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    Real Enough Paid Member

    How do we wake up to the intimacy of meeting the moment at hand? How do we practice compassion in the face of cruelty and the unknown? Where does our imagination come from? Who is thinking? These are some of the questions that are alive in poet and writer Nick Flynn’s work and life. Koshin Paley Ellison and Robert Chodo Campbell, Zen Buddhist teachers and cofounders of the New York Zen Center for Contemplative Care, invited Flynn to the Zen Center for an afternoon of conversation. They spent a few hours talking about poetry, bees, his time with the Abu Ghraib detainees, and letting our hearts break to open wide. More »
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    Consider the Seed Paid Member

    It is the size of a pea, and crisp green. Feel it in your fingers: the packed potential within its smooth borders; the tight, pinprick tip—that searching extension of sentience. Put it into the earth with me. Black mineral loam, juicy, flecked with bits of organic energy; arms from underground, waiting for our baby seed. Let’s spend a few weeks with it underground. Plant the seed in your imagination. Earth presses up against it; caressing it . . . it draws the earth into itself. The soil offers its minerals to the seed. Seed and soil flowing into one another.  More »
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    What Changes? Paid Member

    Not long ago, an editor who had been a patient of mine called to ask if I would write a piece for her magazine about what exactly changes as a result of psychotherapy. She wanted to know how to explain a successful therapy to her readers, many of whom might be reluctant to see a therapist, either because of the stigma attached or because they were unsure of how it could help. Write something about that, she suggested. More »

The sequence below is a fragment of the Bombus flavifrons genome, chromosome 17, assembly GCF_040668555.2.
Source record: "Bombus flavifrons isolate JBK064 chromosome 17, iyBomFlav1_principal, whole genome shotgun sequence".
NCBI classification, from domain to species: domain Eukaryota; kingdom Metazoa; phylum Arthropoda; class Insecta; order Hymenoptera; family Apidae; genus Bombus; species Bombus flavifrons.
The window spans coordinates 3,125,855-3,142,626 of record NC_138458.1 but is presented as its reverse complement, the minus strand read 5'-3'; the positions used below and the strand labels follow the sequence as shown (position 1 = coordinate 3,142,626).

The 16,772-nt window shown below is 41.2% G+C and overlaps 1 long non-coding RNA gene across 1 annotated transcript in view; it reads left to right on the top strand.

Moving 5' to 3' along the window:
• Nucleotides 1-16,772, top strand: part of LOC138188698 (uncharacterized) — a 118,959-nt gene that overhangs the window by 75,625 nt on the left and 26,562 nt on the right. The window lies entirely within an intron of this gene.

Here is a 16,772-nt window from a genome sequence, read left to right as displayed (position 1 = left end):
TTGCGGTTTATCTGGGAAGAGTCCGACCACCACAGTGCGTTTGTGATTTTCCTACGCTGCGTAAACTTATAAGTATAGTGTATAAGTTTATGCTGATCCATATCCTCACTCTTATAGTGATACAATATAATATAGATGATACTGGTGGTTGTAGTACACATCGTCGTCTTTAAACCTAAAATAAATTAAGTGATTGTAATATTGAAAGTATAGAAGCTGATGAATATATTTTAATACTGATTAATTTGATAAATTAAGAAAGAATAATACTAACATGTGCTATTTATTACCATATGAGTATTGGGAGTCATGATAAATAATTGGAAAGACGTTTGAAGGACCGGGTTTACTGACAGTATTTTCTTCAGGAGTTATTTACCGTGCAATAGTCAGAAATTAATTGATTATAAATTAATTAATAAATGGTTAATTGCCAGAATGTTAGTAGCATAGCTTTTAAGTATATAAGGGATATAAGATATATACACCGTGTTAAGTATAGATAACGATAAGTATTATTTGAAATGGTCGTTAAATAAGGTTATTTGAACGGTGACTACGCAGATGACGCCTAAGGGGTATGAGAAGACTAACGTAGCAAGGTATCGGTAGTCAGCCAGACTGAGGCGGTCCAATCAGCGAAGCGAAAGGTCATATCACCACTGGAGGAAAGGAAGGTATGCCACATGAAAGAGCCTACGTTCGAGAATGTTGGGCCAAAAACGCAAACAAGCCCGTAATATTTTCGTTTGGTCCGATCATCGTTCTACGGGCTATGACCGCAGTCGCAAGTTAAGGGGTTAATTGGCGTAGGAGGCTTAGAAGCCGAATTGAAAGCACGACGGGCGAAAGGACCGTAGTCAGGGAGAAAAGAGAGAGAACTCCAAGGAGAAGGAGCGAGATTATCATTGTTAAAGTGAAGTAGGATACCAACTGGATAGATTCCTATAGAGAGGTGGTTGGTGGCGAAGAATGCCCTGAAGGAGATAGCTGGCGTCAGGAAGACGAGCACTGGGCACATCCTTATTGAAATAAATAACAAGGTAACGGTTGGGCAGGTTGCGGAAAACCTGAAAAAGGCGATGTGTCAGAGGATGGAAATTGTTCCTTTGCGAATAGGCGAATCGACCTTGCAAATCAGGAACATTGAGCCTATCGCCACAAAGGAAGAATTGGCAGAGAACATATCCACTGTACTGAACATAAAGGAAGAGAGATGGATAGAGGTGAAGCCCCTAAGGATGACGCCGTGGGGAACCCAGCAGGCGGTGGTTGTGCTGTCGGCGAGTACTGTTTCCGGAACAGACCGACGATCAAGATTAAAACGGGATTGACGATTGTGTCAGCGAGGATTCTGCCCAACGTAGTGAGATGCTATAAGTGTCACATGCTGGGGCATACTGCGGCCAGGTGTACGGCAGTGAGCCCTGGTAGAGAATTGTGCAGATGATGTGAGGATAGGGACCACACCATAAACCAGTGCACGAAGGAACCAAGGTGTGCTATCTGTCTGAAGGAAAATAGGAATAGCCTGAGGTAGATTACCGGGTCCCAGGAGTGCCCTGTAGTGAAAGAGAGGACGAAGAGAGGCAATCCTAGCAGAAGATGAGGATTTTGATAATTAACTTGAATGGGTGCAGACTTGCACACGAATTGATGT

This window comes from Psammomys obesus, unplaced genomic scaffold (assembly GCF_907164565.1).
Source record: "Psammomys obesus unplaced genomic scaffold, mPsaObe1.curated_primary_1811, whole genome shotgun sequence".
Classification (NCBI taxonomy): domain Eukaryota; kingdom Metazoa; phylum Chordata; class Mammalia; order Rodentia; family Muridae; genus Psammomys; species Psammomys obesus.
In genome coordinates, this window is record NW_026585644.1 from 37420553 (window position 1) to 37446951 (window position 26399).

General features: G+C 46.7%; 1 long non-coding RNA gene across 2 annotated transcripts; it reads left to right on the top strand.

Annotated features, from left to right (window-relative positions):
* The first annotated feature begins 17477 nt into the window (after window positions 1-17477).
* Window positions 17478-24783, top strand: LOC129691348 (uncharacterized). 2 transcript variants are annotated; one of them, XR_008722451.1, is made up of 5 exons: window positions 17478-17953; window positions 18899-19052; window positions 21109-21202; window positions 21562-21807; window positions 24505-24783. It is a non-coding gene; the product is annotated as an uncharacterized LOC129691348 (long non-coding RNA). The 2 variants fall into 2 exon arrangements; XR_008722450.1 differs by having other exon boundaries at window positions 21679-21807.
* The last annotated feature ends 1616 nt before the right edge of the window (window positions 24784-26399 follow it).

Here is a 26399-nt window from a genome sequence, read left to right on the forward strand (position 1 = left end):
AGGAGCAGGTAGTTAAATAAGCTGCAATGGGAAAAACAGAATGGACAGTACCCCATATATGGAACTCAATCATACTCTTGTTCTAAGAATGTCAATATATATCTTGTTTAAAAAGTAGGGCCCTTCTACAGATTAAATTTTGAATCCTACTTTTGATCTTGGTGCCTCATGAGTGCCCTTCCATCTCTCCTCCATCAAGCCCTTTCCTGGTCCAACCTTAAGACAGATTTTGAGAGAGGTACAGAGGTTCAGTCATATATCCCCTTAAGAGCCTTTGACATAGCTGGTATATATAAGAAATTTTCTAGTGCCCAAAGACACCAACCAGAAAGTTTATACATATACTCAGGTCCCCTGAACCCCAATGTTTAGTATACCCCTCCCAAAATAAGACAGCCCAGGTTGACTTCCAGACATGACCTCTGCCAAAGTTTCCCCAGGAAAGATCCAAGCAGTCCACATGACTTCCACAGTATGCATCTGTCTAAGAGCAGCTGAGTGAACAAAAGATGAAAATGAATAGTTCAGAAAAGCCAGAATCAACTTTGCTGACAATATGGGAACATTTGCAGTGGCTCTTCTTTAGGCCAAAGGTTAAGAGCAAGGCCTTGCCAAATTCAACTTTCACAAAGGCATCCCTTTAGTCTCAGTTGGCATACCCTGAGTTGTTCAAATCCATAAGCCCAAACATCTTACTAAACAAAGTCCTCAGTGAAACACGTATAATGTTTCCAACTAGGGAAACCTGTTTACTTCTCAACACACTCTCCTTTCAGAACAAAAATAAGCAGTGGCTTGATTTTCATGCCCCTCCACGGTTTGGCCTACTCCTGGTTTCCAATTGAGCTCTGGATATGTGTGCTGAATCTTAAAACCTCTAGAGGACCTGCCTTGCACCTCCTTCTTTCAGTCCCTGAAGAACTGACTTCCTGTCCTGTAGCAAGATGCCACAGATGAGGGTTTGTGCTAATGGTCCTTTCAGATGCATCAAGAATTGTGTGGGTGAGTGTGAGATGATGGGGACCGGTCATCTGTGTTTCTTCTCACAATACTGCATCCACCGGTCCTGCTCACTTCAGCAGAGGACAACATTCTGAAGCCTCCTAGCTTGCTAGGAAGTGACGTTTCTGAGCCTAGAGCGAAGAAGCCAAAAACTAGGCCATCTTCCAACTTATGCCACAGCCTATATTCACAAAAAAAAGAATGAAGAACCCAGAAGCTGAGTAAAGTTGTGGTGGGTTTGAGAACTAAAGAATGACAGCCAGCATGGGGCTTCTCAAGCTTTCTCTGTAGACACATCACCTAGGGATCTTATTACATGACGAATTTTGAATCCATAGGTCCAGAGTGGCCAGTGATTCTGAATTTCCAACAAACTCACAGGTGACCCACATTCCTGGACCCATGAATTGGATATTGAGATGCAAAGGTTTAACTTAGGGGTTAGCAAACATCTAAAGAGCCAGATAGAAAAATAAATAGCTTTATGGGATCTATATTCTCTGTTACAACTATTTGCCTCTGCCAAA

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    Sex in the Sangha . . . Again Paid Member

    In Buddhism’s relatively short history in the West, there have been so many scandals—sudden scandals and gradual scandals, scandals of all shapes and sizes—that it might not be long before someone decides to write that history not as a noble narrative of high aspiration but as a series of depressingly lowbrow misadventures. Whether they are about money, sex, power, substance abuse, or, as is most often the case, some combination of them all, one thing seems to be clear: while isolation is a symptom of scandals, scandals are not isolated events. More »
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    The Hidden Lamp Paid Member

    For most of the last 2,500 years, women have had to struggle mightily in order to practice Buddhism. In ancient China, Japan, and other Asian cultures, women were generally not allowed to ordain without the permission of male family members. They were kept home to be householders, slaves, laundresses, cooks, wives, and rearers of children. A few, determined to practice, even scarred their faces so they could enter a monastery without disturbing the monks with their beauty.  As a result, contemporary Buddhists all over the world practice in traditions where historical women’s voices are rare, and many of the teachings and practices have come down to us from a male point of view. This is certainly true in most of the familiar Zen stories and koans, like those in the famous Chinese koan collections: the Blue Cliff Record, The Gateless Barrier, and the Book of Serenity.  More »
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    On Meeting the Great Bliss Queen Paid Member

    Tricycle: Who is the Great Bliss Queen? Klein: The Great Bliss Queen is a title that one Nyingma lineage gives to Yeshey Tsogyel, an enlightened teacher and the central figure of certain tantric practices. In a conflation of history and hagiography, she is described as a Tibetan queen but also the consort, student, and spiritual equal of Padmasambhava, who brought Buddhism to Tibet in the eighth century. According to legend, she buried Padmasambhava's writings so they could be discovered later. Tricycles Why is she blissful? More »